Last, the appeal of Modi invites more detailed understanding. Modern political science, particularly the subfield of comparative politics, has tended to shy away from exploring the qualities of national-level leaders. Single cases yield limited empirical traction. There could be ways, though, to make progress. What is the effect of attending a Modi rally on vote choice? What elements of his messaging draw in most support? How does this vary across different categories of citizens? Advances on these micro-empirical questions could offer important insights as India finds itself on the verge of dominant party rule once more.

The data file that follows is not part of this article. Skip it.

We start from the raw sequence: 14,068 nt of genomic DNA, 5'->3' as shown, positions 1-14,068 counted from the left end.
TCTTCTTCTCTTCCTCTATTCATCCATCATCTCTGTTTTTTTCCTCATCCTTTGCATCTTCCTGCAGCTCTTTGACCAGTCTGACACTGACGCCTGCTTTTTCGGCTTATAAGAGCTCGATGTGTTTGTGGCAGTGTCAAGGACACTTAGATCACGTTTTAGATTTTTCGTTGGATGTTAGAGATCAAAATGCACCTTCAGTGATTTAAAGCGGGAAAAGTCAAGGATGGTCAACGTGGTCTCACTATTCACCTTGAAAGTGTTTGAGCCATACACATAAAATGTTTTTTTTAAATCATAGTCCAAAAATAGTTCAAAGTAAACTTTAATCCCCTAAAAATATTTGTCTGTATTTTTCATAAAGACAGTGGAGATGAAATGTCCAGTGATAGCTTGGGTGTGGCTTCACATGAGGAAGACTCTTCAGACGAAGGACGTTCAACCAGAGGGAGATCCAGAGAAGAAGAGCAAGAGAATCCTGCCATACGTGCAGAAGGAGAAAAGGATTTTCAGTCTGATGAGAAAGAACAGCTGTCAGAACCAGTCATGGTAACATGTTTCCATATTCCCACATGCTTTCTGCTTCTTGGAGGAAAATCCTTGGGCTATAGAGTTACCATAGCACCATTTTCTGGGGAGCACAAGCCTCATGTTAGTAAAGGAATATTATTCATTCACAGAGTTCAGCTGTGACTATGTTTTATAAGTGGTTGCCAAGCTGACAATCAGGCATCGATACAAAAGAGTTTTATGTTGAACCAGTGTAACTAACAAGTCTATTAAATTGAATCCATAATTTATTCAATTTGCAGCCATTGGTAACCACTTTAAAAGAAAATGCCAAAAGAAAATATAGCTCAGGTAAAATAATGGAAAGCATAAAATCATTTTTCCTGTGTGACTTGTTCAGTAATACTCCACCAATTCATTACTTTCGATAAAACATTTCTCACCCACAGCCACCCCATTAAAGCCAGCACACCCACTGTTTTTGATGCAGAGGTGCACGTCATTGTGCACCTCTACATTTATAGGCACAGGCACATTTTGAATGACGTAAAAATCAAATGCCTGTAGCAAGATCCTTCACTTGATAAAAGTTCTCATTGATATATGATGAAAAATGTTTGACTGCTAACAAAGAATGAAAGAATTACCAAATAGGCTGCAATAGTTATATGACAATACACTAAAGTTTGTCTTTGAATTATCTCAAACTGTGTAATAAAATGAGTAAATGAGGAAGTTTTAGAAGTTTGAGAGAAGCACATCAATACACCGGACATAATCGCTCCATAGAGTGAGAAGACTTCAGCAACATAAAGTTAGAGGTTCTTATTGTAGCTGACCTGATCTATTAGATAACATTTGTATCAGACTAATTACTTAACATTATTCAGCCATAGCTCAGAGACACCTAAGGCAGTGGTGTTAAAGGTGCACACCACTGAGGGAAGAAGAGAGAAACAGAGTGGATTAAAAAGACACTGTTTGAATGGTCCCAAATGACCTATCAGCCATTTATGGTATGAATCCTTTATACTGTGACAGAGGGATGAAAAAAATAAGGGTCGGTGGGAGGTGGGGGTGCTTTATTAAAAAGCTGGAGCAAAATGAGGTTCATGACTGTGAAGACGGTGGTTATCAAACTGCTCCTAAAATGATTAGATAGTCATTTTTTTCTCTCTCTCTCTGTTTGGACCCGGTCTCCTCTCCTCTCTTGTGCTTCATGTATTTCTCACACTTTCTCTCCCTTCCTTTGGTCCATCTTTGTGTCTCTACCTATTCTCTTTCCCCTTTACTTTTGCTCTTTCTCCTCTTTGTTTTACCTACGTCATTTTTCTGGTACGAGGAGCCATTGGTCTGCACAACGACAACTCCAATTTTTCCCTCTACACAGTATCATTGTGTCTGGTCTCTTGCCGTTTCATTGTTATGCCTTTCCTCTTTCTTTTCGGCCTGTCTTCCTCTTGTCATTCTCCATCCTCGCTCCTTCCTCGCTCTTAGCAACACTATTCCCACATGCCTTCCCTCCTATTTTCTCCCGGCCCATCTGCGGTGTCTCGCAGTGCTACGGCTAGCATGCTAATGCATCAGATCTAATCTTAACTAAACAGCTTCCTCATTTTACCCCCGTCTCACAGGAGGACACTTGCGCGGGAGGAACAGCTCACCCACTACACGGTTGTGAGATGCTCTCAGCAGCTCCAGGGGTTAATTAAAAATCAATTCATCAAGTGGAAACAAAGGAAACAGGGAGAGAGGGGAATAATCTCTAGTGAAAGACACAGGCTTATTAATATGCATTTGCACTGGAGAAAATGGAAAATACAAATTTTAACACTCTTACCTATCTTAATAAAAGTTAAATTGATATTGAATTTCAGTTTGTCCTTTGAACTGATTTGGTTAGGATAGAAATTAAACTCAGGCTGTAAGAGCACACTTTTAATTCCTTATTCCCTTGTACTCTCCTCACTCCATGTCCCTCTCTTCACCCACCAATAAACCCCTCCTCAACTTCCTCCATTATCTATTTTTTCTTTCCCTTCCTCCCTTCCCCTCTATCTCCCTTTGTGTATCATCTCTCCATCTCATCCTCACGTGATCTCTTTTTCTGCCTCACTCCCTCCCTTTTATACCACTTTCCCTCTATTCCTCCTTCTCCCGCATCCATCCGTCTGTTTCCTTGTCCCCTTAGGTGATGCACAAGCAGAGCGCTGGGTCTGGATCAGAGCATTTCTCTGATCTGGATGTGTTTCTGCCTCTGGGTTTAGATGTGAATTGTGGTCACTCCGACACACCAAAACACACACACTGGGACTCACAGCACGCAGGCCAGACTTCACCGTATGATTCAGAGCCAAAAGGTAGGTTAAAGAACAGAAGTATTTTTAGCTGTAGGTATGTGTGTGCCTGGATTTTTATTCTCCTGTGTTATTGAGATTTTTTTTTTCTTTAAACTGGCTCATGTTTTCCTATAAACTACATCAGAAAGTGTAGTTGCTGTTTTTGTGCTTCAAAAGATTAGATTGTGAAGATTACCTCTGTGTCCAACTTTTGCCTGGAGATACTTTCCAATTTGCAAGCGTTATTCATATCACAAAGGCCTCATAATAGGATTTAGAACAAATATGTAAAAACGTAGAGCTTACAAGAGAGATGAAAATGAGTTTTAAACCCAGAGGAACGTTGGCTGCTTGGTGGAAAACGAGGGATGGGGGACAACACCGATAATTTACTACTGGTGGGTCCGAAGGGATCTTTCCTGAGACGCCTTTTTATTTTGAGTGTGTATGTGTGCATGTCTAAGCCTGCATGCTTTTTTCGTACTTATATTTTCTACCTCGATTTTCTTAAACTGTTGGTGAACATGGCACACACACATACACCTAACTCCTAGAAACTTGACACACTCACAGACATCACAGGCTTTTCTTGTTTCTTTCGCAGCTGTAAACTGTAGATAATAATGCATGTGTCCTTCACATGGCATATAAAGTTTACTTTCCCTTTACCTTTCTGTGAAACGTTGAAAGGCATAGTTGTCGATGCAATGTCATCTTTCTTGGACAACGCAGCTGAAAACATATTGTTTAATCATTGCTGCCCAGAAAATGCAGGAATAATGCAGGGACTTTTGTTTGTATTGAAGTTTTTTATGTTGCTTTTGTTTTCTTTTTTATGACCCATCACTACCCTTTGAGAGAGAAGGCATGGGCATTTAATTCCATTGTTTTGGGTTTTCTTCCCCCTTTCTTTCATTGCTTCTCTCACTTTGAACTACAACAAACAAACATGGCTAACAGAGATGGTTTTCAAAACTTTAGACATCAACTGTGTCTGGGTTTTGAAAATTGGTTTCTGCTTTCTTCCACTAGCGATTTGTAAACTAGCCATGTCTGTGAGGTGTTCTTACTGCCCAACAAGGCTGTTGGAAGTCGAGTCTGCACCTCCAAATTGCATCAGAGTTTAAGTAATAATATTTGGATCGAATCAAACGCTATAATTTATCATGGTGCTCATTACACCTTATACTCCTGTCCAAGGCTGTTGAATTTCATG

Gareth Nellis is an Assistant Professor of Political Science at the University of California, San Diego. His research focuses on political parties, in particular the origins and persistence of weakly institutionalized party systems, and the extent to which parties matter for key development outcomes. A second strand of work addresses the drivers of discrimination against internal migrants in fast-urbanizing settings.